Imagine you’re at the checkout line at the supermarket and the clerk asks how much income your family earns each year. Offended, you ask why that is any of her business.
“We need to know to determine how much sales tax you need to pay,” the checker politely explains. “If you’re classified as the ‘working poor’ you need to pay more sales tax.”
“I think you have that backwards,” you helpfully add. “You mean the working poor need to pay less sales tax, right?”
“Oh, no sir,” she say, still blissfully cheerful. “It’s a new anti-poverty program initiated by the federal government that helps the poor by making them pay an addition sales tax on their groceries.”
Although it isn’t stated so clearly or applied so directly, the federal government has in fact implemented an “anti-poverty” initiative that does just that. As economist Thomas Macurdy says, “Most Americans wouldn’t cheer this program, nor would most political leaders champion it. Yet that is what happens when Congress raises the minimum wage.”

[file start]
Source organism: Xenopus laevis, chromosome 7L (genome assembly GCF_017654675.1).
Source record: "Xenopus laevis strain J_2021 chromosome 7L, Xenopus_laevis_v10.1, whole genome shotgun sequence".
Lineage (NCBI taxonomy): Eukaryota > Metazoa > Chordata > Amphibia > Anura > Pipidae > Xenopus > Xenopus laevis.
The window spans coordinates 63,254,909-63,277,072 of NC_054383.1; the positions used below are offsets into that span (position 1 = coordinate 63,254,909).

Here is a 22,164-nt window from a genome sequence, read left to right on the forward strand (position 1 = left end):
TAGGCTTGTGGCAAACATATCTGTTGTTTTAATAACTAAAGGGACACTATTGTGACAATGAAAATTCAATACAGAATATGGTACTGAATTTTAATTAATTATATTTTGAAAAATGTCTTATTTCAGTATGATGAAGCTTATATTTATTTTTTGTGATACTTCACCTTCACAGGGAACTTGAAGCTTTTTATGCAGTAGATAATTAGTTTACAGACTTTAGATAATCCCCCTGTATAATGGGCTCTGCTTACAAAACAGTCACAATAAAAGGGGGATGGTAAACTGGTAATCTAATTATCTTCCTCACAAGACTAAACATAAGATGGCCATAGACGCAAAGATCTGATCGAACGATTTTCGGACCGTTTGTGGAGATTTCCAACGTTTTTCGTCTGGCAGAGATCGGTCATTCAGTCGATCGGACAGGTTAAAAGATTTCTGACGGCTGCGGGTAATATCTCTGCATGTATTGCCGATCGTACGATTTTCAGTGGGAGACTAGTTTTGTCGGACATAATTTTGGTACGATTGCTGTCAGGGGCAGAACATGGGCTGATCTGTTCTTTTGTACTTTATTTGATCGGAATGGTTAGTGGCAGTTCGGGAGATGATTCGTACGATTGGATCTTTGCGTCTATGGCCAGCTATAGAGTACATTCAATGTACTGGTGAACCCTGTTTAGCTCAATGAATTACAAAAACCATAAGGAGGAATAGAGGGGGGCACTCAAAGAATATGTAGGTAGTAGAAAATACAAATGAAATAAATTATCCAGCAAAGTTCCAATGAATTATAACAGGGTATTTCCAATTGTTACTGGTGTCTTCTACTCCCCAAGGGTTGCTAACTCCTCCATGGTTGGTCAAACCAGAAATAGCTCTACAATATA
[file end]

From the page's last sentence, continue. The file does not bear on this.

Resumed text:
Earlier this year Macurdy published a study in the Journal of Political Economy that examined the effect of the minimum wage on the poor. As he explains in the Wall Street Journal, his findings show that the minimum wage serves as a tax on the poor: